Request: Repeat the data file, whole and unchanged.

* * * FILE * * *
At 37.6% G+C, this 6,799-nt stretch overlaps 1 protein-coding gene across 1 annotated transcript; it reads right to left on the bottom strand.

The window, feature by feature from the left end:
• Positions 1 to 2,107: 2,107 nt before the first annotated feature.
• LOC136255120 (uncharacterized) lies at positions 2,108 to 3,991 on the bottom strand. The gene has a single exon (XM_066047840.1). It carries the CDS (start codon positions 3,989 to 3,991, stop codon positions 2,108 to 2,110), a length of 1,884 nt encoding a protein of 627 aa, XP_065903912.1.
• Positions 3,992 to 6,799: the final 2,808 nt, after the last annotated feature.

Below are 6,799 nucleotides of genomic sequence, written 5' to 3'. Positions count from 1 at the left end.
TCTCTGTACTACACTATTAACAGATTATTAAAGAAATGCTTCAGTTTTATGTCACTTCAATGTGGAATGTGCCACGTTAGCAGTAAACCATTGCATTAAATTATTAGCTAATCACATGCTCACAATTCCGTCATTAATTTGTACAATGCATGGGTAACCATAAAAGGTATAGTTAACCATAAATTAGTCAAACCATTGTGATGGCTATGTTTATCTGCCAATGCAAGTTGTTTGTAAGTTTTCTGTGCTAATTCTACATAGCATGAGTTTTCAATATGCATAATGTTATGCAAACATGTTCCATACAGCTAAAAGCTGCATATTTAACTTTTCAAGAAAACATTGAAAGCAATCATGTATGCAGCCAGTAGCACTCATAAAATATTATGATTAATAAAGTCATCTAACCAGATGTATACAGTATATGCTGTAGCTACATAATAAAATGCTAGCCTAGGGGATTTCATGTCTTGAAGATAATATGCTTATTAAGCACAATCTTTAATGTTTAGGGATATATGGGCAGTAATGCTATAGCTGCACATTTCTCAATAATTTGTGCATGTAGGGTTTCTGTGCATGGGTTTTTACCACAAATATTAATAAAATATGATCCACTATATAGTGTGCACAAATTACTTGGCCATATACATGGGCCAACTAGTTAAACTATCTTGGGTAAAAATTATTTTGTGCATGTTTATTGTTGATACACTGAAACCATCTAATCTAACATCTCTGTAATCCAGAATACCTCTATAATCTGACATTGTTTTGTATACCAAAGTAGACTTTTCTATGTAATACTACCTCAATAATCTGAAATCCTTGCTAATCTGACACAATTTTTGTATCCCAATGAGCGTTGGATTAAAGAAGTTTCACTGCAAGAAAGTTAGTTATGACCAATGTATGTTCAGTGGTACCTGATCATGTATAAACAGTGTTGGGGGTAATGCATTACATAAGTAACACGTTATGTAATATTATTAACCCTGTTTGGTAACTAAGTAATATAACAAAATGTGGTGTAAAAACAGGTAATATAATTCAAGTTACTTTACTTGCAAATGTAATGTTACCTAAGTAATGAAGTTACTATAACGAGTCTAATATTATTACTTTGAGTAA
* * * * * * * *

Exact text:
At 37.6% G+C, this 6,799-nt stretch overlaps 1 protein-coding gene across 1 annotated transcript; it reads right to left on the bottom strand.

The window, feature by feature from the left end:
• Positions 1 to 2,107: 2,107 nt before the first annotated feature.
• LOC136255120 (uncharacterized) lies at positions 2,108 to 3,991 on the bottom strand. The gene has a single exon (XM_066047840.1). It carries the CDS (start codon positions 3,989 to 3,991, stop codon positions 2,108 to 2,110), a length of 1,884 nt encoding a protein of 627 aa, XP_065903912.1.
• Positions 3,992 to 6,799: the final 2,808 nt, after the last annotated feature.

Below are 6,799 nucleotides of genomic sequence, written 5' to 3'. Positions count from 1 at the left end.
TCTCTGTACTACACTATTAACAGATTATTAAAGAAATGCTTCAGTTTTATGTCACTTCAATGTGGAATGTGCCACGTTAGCAGTAAACCATTGCATTAAATTATTAGCTAATCACATGCTCACAATTCCGTCATTAATTTGTACAATGCATGGGTAACCATAAAAGGTATAGTTAACCATAAATTAGTCAAACCATTGTGATGGCTATGTTTATCTGCCAATGCAAGTTGTTTGTAAGTTTTCTGTGCTAATTCTACATAGCATGAGTTTTCAATATGCATAATGTTATGCAAACATGTTCCATACAGCTAAAAGCTGCATATTTAACTTTTCAAGAAAACATTGAAAGCAATCATGTATGCAGCCAGTAGCACTCATAAAATATTATGATTAATAAAGTCATCTAACCAGATGTATACAGTATATGCTGTAGCTACATAATAAAATGCTAGCCTAGGGGATTTCATGTCTTGAAGATAATATGCTTATTAAGCACAATCTTTAATGTTTAGGGATATATGGGCAGTAATGCTATAGCTGCACATTTCTCAATAATTTGTGCATGTAGGGTTTCTGTGCATGGGTTTTTACCACAAATATTAATAAAATATGATCCACTATATAGTGTGCACAAATTACTTGGCCATATACATGGGCCAACTAGTTAAACTATCTTGGGTAAAAATTATTTTGTGCATGTTTATTGTTGATACACTGAAACCATCTAATCTAACATCTCTGTAATCCAGAATACCTCTATAATCTGACATTGTTTTGTATACCAAAGTAGACTTTTCTATGTAATACTACCTCAATAATCTGAAATCCTTGCTAATCTGACACAATTTTTGTATCCCAATGAGCGTTGGATTAAAGAAGTTTCACTGCAAGAAAGTTAGTTATGACCAATGTATGTTCAGTGGTACCTGATCATGTATAAACAGTGTTGGGGGTAATGCATTACATAAGTAACACGTTATGTAATATTATTAACCCTGTTTGGTAACTAAGTAATATAACAAAATGTGGTGTAAAAACAGGTAATATAATTCAAGTTACTTTACTTGCAAATGTAATGTTACCTAAGTAATGAAGTTACTATAACGAGTCTAATATTATTACTTTGAGTAA